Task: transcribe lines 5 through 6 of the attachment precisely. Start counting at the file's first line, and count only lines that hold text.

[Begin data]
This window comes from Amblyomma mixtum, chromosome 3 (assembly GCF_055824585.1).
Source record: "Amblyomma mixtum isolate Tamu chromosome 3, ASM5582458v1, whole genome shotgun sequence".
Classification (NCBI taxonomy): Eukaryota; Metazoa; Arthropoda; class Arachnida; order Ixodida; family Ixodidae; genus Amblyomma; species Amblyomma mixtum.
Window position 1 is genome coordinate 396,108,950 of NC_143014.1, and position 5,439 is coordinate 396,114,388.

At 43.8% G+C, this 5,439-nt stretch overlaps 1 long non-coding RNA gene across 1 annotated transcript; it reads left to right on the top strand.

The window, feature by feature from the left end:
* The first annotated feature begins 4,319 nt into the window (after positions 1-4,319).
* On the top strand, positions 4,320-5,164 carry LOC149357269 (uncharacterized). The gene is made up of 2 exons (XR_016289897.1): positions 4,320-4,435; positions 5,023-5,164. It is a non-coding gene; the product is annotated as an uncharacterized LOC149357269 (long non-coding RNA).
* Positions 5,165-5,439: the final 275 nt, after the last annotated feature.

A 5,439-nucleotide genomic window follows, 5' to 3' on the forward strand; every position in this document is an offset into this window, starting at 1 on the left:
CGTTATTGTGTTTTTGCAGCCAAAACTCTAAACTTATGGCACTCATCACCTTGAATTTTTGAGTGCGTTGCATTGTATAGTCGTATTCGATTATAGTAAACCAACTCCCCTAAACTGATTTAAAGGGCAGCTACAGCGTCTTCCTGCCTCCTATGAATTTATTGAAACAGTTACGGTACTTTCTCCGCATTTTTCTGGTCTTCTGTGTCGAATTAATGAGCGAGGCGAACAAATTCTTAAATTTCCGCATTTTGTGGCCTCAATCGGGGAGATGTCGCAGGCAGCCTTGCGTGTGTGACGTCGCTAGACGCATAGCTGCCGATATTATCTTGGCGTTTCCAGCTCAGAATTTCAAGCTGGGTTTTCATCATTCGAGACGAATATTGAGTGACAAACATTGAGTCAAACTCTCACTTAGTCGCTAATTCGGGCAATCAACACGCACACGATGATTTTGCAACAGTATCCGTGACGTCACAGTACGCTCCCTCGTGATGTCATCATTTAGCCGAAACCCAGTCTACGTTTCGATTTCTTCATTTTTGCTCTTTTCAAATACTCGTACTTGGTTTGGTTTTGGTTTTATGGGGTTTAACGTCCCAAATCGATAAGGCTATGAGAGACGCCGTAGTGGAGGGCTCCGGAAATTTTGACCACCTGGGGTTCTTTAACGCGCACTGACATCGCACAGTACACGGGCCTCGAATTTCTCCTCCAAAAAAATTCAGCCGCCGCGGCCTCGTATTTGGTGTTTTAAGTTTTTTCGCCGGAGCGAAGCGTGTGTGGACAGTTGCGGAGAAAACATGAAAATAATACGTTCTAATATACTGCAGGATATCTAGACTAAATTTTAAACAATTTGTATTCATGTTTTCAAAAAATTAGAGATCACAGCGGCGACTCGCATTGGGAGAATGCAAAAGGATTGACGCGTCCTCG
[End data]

At 43.8% G+C, this 5,439-nt stretch overlaps 1 long non-coding RNA gene across 1 annotated transcript; it reads left to right on the top strand.

The window, feature by feature from the left end: